FIG. 3 illustrates a second embodiment of a three-head distribution manifold design which may be used with an automatic shutoff device. The distributor manifold 118 includes a port 143a which functions as a shutoff valve outlet to the reverse osmosis membrane cartridge 114. The distribution manifold 118 includes a port 141 (141a, 141b) which communicates with the shutoff valve inlet from the prefilter. A port 137 communicates with an aligning port in the shutoff valve module 30. The other internal conduits are connected in a manner similar to the conduits in the embodiment described above with respect to FIG. 2 and therefore no further details are given here.
FIG. 4 illustrates another embodiment of the water treatment system of the present invention which includes a four-head distribution manifold 210. Similar to the embodiment shown in FIG. 1, the water treatment system includes a prefilter cartridge 216, a reverse osmosis membrane cartridge 214, and a postfilter cartridge 212. However in this embodiment, a separate cartridge 215 is included which incorporates a carbon filter. The carbon filter cartridge 215 is connected in series with the other cartridges between the reverse osmosis cartridge 214 and the postfilter cartridge 212.
This embodiment optionally includes a shutoff valve module 230, a flow pressure control module 240, and a rejection monitor and/or a specialized filter module 250. An external component tubing multiport connector 260 connects the external tubes 20a-20d from the external water treatment components to the distribution manifold 218.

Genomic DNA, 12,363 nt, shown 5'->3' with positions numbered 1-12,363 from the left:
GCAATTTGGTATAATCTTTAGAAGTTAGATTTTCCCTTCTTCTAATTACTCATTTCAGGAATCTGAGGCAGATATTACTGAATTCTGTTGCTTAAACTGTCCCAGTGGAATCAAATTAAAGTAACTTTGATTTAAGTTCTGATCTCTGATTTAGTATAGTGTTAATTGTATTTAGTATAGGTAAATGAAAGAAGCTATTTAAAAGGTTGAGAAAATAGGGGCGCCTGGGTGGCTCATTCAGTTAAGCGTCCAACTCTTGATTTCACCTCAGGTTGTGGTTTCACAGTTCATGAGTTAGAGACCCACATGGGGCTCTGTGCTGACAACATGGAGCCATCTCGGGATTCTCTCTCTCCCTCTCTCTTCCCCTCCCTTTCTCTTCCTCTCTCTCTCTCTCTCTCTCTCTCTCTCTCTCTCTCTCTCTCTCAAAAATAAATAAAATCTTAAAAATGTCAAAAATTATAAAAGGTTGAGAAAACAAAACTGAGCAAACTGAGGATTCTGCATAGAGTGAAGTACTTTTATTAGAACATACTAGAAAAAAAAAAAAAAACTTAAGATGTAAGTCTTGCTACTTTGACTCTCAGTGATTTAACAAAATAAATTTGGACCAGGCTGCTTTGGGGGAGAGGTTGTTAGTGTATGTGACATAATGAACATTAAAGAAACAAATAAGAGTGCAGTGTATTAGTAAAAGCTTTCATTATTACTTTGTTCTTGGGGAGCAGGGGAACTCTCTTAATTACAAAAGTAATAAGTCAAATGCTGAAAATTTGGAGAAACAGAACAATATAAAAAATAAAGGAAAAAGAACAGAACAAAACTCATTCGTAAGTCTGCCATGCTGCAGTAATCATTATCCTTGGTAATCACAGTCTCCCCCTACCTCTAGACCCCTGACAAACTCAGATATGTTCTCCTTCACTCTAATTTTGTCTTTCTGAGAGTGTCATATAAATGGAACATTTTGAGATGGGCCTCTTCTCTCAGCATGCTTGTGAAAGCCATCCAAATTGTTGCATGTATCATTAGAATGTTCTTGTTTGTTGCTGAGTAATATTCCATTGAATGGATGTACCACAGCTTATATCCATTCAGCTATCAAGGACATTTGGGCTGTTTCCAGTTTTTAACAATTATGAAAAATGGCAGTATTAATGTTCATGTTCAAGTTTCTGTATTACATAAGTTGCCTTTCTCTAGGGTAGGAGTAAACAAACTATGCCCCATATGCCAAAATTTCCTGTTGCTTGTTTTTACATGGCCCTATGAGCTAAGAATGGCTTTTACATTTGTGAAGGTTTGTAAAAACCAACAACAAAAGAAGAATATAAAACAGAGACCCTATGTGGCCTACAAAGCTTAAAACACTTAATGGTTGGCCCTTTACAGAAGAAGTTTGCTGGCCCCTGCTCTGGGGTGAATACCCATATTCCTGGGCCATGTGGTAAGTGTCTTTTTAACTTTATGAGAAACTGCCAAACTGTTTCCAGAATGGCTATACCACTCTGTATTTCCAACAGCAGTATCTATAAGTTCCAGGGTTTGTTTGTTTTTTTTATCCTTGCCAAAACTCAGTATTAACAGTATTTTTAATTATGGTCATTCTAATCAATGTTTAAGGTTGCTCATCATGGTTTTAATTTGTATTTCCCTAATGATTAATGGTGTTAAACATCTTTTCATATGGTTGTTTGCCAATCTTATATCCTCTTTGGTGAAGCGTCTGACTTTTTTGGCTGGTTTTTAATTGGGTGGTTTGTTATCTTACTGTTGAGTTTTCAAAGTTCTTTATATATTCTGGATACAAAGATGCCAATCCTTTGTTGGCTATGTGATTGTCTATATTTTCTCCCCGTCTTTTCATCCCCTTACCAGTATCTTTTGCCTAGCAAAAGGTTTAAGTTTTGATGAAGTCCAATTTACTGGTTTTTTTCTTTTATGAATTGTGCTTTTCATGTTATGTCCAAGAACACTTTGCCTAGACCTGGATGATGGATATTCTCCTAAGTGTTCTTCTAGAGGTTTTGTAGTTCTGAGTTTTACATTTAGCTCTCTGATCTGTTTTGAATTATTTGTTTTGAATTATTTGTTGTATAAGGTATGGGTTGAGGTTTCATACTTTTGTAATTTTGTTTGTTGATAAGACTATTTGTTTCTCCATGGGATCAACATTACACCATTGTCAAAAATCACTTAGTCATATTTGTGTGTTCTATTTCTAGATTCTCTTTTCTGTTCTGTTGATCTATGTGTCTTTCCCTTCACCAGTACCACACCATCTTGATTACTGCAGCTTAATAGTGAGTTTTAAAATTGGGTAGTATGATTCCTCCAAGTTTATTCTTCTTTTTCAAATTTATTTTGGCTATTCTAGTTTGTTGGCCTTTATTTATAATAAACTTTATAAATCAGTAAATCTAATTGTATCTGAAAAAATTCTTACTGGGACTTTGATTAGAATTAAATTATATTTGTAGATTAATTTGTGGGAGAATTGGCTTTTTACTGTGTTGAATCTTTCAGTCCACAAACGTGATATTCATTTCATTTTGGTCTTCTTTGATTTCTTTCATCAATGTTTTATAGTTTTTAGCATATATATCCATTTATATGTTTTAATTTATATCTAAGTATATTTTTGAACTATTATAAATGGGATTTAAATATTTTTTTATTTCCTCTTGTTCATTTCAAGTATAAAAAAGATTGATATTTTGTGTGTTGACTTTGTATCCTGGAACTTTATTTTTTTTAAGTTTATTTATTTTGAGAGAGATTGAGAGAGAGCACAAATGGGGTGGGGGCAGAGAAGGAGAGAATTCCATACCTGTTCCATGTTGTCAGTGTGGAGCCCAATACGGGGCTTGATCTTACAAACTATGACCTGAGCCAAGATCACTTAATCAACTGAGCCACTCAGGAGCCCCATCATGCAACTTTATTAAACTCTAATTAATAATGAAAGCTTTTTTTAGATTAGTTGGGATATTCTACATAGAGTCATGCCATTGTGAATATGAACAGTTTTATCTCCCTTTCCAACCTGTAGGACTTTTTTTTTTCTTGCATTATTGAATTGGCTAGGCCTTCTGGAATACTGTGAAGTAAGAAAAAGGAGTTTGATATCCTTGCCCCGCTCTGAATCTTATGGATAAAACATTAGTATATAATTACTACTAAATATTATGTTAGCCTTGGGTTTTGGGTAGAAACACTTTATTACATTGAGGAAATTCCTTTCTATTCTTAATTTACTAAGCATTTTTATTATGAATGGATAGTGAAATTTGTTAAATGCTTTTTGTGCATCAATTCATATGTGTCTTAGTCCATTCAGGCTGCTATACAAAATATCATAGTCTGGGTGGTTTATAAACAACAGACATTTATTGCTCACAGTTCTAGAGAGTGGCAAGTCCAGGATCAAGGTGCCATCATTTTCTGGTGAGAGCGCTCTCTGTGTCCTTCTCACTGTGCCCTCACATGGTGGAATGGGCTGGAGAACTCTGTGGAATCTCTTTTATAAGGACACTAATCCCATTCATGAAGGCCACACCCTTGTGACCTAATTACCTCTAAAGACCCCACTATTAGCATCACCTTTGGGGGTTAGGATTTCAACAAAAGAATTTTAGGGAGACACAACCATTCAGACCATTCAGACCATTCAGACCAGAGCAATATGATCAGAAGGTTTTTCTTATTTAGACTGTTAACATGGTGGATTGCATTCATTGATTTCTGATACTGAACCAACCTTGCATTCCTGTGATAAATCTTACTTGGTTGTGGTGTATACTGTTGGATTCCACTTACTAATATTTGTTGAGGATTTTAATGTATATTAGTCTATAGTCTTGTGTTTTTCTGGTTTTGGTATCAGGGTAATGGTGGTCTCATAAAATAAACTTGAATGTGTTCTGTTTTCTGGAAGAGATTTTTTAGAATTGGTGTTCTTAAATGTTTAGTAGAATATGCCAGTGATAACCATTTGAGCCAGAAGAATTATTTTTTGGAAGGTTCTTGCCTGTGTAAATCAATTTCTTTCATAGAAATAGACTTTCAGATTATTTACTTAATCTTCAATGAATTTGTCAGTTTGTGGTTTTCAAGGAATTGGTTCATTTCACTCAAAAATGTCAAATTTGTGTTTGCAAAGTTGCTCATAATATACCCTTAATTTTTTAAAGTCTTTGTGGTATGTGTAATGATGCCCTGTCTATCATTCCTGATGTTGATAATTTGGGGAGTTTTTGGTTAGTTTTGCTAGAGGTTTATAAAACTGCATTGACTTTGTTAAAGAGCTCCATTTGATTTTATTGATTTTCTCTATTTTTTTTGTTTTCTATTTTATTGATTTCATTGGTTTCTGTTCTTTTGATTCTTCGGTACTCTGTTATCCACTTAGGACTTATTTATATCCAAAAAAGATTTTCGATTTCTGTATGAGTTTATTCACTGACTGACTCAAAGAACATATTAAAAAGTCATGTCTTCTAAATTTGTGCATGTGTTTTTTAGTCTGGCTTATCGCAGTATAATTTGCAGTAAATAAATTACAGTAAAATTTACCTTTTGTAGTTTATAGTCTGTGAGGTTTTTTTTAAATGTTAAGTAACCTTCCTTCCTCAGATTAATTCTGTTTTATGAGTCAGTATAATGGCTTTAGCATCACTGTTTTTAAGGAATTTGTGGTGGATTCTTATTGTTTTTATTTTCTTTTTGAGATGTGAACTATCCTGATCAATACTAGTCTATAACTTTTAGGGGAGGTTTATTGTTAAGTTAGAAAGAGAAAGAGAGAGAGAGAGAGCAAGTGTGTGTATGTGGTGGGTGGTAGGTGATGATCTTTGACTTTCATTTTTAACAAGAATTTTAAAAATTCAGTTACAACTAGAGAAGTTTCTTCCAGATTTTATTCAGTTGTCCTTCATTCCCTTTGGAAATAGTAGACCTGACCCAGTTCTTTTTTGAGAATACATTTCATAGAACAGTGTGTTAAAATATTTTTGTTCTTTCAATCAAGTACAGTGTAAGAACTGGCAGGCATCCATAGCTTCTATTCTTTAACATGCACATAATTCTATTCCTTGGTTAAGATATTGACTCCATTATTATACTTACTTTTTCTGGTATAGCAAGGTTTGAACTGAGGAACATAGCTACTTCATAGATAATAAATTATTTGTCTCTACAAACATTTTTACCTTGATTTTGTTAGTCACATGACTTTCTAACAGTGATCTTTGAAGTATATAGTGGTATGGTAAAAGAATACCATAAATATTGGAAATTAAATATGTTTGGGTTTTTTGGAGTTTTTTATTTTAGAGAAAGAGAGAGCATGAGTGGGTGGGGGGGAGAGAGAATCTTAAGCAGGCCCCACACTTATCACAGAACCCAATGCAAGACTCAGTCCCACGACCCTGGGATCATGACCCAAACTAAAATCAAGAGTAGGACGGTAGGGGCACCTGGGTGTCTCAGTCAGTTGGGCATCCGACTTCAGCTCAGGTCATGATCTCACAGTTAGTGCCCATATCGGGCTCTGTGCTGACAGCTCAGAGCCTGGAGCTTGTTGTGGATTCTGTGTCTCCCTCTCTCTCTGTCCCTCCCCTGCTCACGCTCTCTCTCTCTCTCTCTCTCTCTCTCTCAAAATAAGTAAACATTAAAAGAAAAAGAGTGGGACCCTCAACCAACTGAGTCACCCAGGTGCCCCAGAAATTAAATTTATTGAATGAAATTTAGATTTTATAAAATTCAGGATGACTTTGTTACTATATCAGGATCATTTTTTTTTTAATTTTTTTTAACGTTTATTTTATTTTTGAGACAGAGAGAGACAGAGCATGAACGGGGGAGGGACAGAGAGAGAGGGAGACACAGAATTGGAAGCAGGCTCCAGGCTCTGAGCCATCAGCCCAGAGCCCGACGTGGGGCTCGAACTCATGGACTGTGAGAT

Referring now specifically to FIG. 5, a laid-open view of the internal structure of a preferred embodiment of the four-head distribution manifold 210 is illustrated. The bottom section 218b of the distribution manifold 218 includes an internal conduit 232 which channels the feedwater through an inlet port 254 to the prefilter cartridge 216 through an outlet port 239. The fluid enters the distribution manifold 218 from the prefilter cartridge 216 through an inlet port 241. An internal conduit channels the fluid from the inlet port 241 to an outlet port 245 which aligns with an inlet port in the reverse osmosis filter cartridge 214. The flow control module 240 controls the flow between ports 248b and 246b which are aligned with corresponding ports in the flow control module 240. A control means 238 controls the flow between the reverse osmosis filter cartridge 214 and the rejection port 262b.
A check valve 221 controls the flow from the reverse osmosis outlet port (which aligns with the inlet port 249 in the distribution manifold 218) to the internal conduit 235 (which communicates with the carbon filter 215) by means of outlet port 261. From the carbon filter cartridge 215, the fluid to be treated enters back into the distribution manifold 218 through a port 263 to an internal channel 265. The fluid is channeled through the internal channel 265 to an outlet port 253 which communicates with the postfilter cartridge 212. The port 253 also communicates with an internal conduit 267 which in turn communicates with the external component tubing multiport connector 260. An inlet port 255 communicates with an aligning port in the postfilter 212 to provide an outlet for the flow of fluid from the postfilter 212 to the spigot through an internal conduit 251. Apertures 226, 224, 227, 222 are provided for receiving the post formed in each of the various filter cartridges.
Ports 231 and 243 may also be provided in the distribution manifold 218 which may be used to incorporate an automatic shutoff valve module. The internal conduits for the automatic shutoff valve in this embodiment may be arranged in a manner similar to the shutoff valve conduits in the embodiment illustrated in FIG. 3.